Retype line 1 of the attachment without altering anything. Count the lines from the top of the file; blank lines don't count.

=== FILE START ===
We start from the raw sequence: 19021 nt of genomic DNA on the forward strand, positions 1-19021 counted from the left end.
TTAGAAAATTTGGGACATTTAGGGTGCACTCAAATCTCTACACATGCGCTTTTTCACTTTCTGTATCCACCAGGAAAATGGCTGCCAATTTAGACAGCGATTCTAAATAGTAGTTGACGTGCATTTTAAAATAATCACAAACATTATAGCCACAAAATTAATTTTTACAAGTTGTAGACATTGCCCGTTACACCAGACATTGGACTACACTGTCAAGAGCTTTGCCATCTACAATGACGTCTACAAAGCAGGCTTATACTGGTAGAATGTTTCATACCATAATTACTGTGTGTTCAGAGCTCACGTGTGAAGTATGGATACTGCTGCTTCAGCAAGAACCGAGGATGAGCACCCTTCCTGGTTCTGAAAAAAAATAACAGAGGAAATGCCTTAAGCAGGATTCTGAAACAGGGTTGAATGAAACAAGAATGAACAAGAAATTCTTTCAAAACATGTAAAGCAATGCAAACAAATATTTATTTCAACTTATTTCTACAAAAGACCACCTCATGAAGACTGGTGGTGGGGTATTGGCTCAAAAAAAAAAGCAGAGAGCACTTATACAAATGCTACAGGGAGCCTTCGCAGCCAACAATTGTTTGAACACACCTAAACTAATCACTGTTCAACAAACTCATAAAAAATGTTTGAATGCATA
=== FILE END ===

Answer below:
We start from the raw sequence: 19021 nt of genomic DNA on the forward strand, positions 1-19021 counted from the left end.